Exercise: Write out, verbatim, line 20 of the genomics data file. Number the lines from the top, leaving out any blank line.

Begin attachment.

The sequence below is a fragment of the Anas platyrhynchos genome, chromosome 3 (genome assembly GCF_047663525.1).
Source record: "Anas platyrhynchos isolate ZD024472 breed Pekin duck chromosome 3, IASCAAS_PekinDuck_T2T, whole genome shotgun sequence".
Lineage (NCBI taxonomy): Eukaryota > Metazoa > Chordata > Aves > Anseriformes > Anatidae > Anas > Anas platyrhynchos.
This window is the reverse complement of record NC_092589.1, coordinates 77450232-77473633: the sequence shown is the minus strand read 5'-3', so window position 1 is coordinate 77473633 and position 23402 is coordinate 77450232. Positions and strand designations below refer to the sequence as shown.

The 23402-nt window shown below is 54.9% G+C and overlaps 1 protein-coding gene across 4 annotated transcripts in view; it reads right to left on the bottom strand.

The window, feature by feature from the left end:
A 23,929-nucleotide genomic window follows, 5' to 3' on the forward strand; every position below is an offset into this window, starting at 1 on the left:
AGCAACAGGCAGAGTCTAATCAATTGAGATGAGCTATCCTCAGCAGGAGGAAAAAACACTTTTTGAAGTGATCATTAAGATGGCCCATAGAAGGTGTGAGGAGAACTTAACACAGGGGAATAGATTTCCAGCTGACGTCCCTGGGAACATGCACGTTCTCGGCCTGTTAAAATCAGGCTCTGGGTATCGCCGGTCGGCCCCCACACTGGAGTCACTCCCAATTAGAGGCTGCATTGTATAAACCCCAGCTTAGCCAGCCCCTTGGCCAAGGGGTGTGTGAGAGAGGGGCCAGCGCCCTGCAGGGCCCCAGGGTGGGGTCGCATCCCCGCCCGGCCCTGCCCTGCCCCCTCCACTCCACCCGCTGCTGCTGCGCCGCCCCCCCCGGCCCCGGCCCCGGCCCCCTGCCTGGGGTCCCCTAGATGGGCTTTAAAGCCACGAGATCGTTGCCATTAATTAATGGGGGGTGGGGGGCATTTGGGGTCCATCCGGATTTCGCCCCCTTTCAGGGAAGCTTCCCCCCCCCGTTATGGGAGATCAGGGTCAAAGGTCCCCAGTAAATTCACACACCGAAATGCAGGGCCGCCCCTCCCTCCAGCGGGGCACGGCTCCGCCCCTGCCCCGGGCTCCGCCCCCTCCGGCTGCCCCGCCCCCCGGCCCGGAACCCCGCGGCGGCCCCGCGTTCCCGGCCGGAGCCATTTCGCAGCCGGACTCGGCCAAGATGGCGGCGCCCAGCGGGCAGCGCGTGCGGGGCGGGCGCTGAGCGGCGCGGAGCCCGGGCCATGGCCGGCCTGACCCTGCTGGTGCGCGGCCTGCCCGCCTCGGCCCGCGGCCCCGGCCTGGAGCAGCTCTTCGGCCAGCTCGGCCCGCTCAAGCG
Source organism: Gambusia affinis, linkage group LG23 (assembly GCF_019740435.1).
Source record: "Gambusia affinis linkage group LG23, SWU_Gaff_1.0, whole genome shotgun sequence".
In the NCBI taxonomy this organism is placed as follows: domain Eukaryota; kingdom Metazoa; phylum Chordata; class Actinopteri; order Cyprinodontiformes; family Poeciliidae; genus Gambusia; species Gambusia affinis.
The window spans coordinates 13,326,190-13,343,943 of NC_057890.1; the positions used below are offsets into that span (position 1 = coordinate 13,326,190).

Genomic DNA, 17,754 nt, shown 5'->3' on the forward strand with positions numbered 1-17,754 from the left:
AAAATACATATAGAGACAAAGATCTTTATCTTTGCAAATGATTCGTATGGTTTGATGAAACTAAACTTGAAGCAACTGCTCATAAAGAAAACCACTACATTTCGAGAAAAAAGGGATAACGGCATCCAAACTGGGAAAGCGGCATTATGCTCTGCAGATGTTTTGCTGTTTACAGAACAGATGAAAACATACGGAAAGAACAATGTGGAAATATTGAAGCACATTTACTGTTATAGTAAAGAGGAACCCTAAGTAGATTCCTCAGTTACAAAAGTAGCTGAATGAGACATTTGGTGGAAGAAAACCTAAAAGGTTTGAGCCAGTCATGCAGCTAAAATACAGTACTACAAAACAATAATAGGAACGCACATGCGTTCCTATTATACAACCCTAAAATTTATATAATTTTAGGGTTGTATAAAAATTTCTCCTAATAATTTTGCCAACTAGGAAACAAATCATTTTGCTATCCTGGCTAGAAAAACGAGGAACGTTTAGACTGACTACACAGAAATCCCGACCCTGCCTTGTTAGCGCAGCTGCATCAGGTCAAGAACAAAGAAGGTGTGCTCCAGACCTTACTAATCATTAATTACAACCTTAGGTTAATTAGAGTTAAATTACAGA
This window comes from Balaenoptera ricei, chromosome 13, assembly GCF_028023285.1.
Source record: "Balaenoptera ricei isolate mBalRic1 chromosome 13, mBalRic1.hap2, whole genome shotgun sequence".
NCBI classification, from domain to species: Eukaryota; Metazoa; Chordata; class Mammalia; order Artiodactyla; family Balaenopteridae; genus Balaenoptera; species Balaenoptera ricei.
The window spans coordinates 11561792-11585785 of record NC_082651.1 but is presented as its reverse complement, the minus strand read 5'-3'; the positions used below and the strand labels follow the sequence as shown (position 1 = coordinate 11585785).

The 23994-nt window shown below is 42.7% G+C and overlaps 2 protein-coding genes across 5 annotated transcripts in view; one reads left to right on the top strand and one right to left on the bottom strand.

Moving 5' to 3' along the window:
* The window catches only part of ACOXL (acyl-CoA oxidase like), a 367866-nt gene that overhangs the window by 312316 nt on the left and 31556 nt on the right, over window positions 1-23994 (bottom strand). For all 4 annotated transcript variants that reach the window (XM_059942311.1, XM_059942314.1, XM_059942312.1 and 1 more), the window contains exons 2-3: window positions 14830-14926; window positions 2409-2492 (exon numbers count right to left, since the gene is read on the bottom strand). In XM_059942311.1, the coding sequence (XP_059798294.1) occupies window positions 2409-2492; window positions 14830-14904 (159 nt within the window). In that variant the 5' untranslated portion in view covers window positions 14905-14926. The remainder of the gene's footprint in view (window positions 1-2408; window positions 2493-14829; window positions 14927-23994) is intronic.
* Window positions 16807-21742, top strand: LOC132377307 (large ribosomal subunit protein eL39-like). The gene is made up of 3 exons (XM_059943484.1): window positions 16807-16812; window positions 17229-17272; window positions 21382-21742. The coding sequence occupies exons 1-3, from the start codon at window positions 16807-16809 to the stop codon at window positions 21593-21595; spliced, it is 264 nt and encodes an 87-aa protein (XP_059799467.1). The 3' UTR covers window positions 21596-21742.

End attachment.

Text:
Moving 5' to 3' along the window: